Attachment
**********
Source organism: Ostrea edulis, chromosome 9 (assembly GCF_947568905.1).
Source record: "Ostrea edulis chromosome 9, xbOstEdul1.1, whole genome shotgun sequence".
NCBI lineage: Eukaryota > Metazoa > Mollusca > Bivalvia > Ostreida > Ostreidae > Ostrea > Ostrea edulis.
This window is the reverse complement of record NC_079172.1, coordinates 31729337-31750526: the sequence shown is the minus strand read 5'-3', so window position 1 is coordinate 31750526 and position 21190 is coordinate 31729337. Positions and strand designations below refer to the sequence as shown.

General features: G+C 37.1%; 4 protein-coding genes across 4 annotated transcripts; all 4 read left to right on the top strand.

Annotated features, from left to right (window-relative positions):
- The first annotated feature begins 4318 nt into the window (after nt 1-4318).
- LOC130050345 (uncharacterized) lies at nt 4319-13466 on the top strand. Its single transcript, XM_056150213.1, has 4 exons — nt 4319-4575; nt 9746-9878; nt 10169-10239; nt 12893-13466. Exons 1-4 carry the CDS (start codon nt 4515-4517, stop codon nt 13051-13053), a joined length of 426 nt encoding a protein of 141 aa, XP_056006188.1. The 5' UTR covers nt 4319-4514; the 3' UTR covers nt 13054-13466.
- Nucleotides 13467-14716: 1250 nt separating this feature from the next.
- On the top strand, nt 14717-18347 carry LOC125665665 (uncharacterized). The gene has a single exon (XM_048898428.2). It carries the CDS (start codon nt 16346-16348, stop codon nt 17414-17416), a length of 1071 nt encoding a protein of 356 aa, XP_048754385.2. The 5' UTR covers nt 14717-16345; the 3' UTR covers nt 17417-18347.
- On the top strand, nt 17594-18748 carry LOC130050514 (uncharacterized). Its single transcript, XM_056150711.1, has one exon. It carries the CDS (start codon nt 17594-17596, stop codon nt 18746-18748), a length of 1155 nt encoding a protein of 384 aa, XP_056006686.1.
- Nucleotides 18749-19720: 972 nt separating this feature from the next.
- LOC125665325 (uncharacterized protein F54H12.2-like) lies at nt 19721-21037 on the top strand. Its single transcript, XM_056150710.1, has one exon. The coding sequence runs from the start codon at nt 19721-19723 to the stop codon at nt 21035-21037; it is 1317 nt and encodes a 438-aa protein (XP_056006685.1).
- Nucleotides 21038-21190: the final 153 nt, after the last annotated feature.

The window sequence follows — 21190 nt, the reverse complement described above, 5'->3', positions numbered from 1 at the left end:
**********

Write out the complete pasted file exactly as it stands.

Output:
Source organism: Ostrea edulis, chromosome 9 (assembly GCF_947568905.1).
Source record: "Ostrea edulis chromosome 9, xbOstEdul1.1, whole genome shotgun sequence".
NCBI lineage: Eukaryota > Metazoa > Mollusca > Bivalvia > Ostreida > Ostreidae > Ostrea > Ostrea edulis.
This window is the reverse complement of record NC_079172.1, coordinates 31729337-31750526: the sequence shown is the minus strand read 5'-3', so window position 1 is coordinate 31750526 and position 21190 is coordinate 31729337. Positions and strand designations below refer to the sequence as shown.

General features: G+C 37.1%; 4 protein-coding genes across 4 annotated transcripts; all 4 read left to right on the top strand.

Annotated features, from left to right (window-relative positions):
- The first annotated feature begins 4318 nt into the window (after nt 1-4318).
- LOC130050345 (uncharacterized) lies at nt 4319-13466 on the top strand. Its single transcript, XM_056150213.1, has 4 exons — nt 4319-4575; nt 9746-9878; nt 10169-10239; nt 12893-13466. Exons 1-4 carry the CDS (start codon nt 4515-4517, stop codon nt 13051-13053), a joined length of 426 nt encoding a protein of 141 aa, XP_056006188.1. The 5' UTR covers nt 4319-4514; the 3' UTR covers nt 13054-13466.
- Nucleotides 13467-14716: 1250 nt separating this feature from the next.
- On the top strand, nt 14717-18347 carry LOC125665665 (uncharacterized). The gene has a single exon (XM_048898428.2). It carries the CDS (start codon nt 16346-16348, stop codon nt 17414-17416), a length of 1071 nt encoding a protein of 356 aa, XP_048754385.2. The 5' UTR covers nt 14717-16345; the 3' UTR covers nt 17417-18347.
- On the top strand, nt 17594-18748 carry LOC130050514 (uncharacterized). Its single transcript, XM_056150711.1, has one exon. It carries the CDS (start codon nt 17594-17596, stop codon nt 18746-18748), a length of 1155 nt encoding a protein of 384 aa, XP_056006686.1.
- Nucleotides 18749-19720: 972 nt separating this feature from the next.
- LOC125665325 (uncharacterized protein F54H12.2-like) lies at nt 19721-21037 on the top strand. Its single transcript, XM_056150710.1, has one exon. The coding sequence runs from the start codon at nt 19721-19723 to the stop codon at nt 21035-21037; it is 1317 nt and encodes a 438-aa protein (XP_056006685.1).
- Nucleotides 21038-21190: the final 153 nt, after the last annotated feature.

The window sequence follows — 21190 nt, the reverse complement described above, 5'->3', positions numbered from 1 at the left end: